Thursday, December 3, 2009

30 Years Ago Today: The Who Concert Tragedy in Cincinnati...

On December 3, 1979, eleven fans were killed by compressive asphyxia and several dozen others injured in the rush for seating at the opening of a sold-out concert of 18,348 (3,578 reserved seats, 14,770 general admission seats) people by English rock band The Who. The concert was using "festival seating", (also known as "general seating"), where the best seats are available on a first-come, first-served basis. Due to the festival seating, many fans arrived early. When the crowds waiting outside heard the band performing a late sound check, they thought that the concert was beginning and tried to rush into the still-closed doors. Some at the front of the crowd were trampled as those pushing from behind were unaware that the doors were still closed. Only a few doors were in operation that night, and there are reports that management did not open more doors due to union restrictions and the concern of people sneaking past the ticket turnstiles.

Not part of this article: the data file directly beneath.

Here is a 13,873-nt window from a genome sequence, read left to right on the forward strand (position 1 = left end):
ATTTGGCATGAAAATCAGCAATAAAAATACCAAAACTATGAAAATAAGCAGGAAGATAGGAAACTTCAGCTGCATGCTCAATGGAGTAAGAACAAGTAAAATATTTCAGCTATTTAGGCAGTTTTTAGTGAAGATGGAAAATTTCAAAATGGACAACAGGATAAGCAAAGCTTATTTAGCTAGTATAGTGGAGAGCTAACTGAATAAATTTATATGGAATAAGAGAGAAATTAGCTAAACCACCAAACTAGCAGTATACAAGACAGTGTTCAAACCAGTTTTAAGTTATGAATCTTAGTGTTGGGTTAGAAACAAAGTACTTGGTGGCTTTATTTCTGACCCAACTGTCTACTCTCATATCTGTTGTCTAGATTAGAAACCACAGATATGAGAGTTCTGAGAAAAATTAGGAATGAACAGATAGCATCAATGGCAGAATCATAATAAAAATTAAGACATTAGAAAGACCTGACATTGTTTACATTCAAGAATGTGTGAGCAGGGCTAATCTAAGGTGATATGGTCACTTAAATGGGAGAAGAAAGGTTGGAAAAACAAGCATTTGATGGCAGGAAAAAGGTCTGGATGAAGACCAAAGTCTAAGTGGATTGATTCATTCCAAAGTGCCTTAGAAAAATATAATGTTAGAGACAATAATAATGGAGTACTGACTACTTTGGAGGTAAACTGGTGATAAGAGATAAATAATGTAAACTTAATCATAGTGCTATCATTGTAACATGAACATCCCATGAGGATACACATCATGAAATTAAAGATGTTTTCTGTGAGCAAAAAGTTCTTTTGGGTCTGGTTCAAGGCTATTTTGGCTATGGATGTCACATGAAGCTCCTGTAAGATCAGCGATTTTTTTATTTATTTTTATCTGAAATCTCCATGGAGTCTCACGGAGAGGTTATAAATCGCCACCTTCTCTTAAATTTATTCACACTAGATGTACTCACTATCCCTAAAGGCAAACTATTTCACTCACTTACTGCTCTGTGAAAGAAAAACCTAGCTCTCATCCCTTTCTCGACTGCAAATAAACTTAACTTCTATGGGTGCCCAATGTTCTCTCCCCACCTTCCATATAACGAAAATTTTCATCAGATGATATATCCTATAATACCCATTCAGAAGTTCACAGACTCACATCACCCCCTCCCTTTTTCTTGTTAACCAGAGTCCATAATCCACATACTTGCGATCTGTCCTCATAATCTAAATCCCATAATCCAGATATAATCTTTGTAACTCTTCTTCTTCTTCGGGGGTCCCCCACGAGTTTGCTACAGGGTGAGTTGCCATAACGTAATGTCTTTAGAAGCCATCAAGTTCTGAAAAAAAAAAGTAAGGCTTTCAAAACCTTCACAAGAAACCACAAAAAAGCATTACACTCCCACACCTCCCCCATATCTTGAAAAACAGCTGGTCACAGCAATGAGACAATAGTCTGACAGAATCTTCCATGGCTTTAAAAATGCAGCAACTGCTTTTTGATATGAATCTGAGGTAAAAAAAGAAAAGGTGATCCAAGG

As a result the remaining concerts of 1979, Blue Oyster Cult on December 14 and Aerosmith on December 21 were cancelled and concert venues across North America switched to assigned seating or changed their rules about festival seating. Cincinnati immediately outlawed festival seating at concerts, although it overturned the ban on August 4, 2004. The ban was making it difficult for Cincinnati to book concerts since many music acts prefer festival seating because it could allow the most enthusiastic fans to get near the stage and generate excitement for the rest of the crowd. Some performers and bands insist on a festival seating area near the stage. The city had made a one-time exception to the ban before August 4, 2004, allowing festival seating for a Bruce Springsteen concert on November 12, 2002. Cincinnati was, at one time, the only city in the United States to outlaw festival seating altogether.

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